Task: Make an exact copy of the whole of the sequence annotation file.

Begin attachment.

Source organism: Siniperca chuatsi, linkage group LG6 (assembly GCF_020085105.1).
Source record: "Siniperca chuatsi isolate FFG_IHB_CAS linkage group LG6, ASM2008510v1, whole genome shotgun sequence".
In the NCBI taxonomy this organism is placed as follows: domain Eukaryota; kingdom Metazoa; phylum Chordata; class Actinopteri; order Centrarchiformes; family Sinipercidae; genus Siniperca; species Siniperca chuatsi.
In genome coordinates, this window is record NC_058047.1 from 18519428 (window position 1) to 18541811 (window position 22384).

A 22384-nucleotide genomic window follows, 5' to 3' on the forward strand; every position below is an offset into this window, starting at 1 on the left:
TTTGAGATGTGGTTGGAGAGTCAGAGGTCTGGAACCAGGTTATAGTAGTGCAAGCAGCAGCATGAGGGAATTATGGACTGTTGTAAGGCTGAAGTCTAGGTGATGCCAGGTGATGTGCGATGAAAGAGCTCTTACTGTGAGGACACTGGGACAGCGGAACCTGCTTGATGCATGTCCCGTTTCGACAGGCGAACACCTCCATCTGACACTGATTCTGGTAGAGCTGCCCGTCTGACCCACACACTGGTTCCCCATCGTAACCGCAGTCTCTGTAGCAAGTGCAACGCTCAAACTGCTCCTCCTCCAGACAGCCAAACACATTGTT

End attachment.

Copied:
Source organism: Siniperca chuatsi, linkage group LG6 (assembly GCF_020085105.1).
Source record: "Siniperca chuatsi isolate FFG_IHB_CAS linkage group LG6, ASM2008510v1, whole genome shotgun sequence".
In the NCBI taxonomy this organism is placed as follows: domain Eukaryota; kingdom Metazoa; phylum Chordata; class Actinopteri; order Centrarchiformes; family Sinipercidae; genus Siniperca; species Siniperca chuatsi.
In genome coordinates, this window is record NC_058047.1 from 18519428 (window position 1) to 18541811 (window position 22384).

A 22384-nucleotide genomic window follows, 5' to 3' on the forward strand; every position below is an offset into this window, starting at 1 on the left:
TTTGAGATGTGGTTGGAGAGTCAGAGGTCTGGAACCAGGTTATAGTAGTGCAAGCAGCAGCATGAGGGAATTATGGACTGTTGTAAGGCTGAAGTCTAGGTGATGCCAGGTGATGTGCGATGAAAGAGCTCTTACTGTGAGGACACTGGGACAGCGGAACCTGCTTGATGCATGTCCCGTTTCGACAGGCGAACACCTCCATCTGACACTGATTCTGGTAGAGCTGCCCGTCTGACCCACACACTGGTTCCCCATCGTAACCGCAGTCTCTGTAGCAAGTGCAACGCTCAAACTGCTCCTCCTCCAGACAGCCAAACACATTGTT